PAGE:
THE VFA PIONEER HISTORIES PROJECT
“I can’t turn my back. I can’t pretend I don’t see what I see. Having the words racism and homophobia spoken out loud gives me hope.”
Interviewed by Judy Waxman, March 2022
TC: My name is Theresa Corrigan and I was born in Philadelphia, Pennsylvania in 1949.
JW: Tell us what your life was like before you got involved in the women’s movement and as a child. What kinds of things do you think made you who you became?
TC: Judy, I’ve thought about that a lot because I’m very curious about what makes some people activists and what makes other people apathetic and not care. Both parents grew up very poor, and my dad had a 6th grade education, and my mother was a live-in housekeeper, a maid, while she went to high school in order to go to school, and then she went to nurse’s training and became an RN and then joined the army. My dad was also in the army. He enlisted when he was 17. He lied about his age because he had run away from home when he was 15 because he came from a really abusive background.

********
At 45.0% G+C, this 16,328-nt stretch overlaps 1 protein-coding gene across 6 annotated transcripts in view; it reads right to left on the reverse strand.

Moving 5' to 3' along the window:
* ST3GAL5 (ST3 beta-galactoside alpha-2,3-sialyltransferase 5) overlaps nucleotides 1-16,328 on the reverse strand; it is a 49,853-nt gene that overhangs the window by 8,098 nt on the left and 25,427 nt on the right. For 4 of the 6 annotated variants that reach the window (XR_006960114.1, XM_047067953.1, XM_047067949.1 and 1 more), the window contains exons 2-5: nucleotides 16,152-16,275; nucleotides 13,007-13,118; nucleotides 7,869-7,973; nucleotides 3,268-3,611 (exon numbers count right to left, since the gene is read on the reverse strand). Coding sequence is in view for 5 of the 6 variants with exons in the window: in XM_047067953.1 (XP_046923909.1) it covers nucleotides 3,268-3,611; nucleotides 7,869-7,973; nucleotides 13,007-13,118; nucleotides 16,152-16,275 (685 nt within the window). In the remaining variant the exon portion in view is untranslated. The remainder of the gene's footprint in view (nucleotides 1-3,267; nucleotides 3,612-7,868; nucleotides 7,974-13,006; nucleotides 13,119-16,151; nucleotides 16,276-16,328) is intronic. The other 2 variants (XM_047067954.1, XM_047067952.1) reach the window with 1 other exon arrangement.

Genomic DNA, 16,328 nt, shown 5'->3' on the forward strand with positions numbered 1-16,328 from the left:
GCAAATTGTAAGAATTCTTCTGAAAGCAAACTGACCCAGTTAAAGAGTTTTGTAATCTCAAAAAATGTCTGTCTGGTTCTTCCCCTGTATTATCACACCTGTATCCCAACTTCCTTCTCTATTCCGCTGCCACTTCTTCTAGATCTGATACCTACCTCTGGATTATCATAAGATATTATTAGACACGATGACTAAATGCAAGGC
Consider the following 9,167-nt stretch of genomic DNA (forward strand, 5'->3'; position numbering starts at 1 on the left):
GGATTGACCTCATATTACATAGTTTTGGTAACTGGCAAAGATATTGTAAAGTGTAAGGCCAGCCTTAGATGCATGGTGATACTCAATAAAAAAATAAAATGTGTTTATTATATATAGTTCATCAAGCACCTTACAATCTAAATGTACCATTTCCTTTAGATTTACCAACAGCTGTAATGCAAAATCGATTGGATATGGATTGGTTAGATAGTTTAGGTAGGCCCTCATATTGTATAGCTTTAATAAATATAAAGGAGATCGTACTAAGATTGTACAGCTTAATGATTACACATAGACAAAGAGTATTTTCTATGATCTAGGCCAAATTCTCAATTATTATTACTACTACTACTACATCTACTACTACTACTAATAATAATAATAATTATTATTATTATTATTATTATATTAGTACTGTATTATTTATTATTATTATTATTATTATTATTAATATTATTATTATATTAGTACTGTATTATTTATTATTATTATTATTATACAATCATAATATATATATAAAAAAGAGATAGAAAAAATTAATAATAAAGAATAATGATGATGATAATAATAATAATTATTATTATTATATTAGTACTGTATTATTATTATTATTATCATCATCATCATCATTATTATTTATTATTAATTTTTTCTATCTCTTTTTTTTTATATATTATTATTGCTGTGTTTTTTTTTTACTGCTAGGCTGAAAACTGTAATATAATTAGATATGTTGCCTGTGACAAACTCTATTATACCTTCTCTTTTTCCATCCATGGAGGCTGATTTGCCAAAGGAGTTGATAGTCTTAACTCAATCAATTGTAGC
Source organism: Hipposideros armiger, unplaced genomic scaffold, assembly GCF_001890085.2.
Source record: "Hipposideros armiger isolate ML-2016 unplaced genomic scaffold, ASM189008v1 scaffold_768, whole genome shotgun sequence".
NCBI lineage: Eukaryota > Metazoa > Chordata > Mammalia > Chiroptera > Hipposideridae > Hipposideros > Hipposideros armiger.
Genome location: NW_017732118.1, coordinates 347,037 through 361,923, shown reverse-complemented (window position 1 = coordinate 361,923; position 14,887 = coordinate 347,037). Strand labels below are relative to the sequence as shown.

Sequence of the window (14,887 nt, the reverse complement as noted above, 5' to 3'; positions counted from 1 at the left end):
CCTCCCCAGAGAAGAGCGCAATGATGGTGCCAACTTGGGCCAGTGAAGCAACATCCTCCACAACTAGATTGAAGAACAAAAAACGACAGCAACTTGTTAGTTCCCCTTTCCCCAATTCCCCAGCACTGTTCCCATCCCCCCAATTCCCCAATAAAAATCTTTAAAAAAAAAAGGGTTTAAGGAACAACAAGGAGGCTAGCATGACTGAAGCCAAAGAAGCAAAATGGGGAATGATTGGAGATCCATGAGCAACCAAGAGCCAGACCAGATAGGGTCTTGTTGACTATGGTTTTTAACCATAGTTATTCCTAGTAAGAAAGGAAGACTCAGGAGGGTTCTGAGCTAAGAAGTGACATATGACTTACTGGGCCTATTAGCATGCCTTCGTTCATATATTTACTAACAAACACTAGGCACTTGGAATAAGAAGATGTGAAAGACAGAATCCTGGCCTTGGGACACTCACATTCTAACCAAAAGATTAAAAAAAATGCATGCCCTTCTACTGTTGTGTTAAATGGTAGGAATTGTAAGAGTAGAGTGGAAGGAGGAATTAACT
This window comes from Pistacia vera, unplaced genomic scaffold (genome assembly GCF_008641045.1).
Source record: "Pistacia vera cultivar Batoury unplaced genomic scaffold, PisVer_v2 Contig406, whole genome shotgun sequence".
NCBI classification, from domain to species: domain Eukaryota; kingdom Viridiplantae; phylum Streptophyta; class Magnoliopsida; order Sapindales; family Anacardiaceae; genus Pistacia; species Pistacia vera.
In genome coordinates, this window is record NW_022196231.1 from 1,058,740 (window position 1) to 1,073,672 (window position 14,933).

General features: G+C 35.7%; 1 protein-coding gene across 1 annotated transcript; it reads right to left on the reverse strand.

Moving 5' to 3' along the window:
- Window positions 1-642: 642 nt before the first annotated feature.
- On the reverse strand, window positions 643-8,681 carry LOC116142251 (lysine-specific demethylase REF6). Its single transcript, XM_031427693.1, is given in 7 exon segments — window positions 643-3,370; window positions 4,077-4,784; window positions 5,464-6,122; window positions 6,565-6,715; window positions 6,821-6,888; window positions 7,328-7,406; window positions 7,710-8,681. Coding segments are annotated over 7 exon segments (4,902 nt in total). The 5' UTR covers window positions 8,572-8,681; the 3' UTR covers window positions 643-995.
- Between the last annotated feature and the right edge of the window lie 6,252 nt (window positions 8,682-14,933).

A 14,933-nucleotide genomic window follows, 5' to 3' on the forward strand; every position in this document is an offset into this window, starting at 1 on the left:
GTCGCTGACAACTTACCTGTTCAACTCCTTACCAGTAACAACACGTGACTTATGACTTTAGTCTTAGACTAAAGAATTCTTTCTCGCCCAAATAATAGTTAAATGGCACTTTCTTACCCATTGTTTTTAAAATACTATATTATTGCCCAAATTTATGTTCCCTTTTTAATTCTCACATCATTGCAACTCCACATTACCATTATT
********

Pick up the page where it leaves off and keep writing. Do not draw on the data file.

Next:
So, my parents met in the military and my mother outranked my father, which didn’t sit well with him. He was a very traditional man. And then they got married. They were both 30, so they were older, and they had me when they were 33. My first few years of life were spent on a 40-acre farm that my parents bought and then they converted the house into three different apartments so that they could pay the mortgage. And my dad also rented out the pastures and he also did a truck farm and also in the evenings, he had a TV repair service. That was back in the days when there were tubes, and you could repair a TV.
When I was seven, we moved overseas and the first place we went was Ethiopia. I’ve thought about that a lot because I’ve been doing a lot of reading and writing about racism and I remember when I stepped off the plane in Ethiopia, I started freaking out because I thought something terrible had happened. All of these people had turned brown. My mother explained to me that there were brown people in the world and that I just hadn’t met any of them. So that was my first experience with racial difference.
We went on to live on the economy, which means we didn’t live on base for a while, and I got to know some of the Ethiopian people that lived around where I was living and developed a really nice relationship with an old man. I used to give him a penny and for a penny he could buy a loaf of bread and something to drink and he would talk to me about all sorts of things. Then my dad had a serious accident and was nearly blinded and had to go through a number of surgeries. The surgeries were in Germany, so they stationed him in Germany, and we moved there, and we lived on base.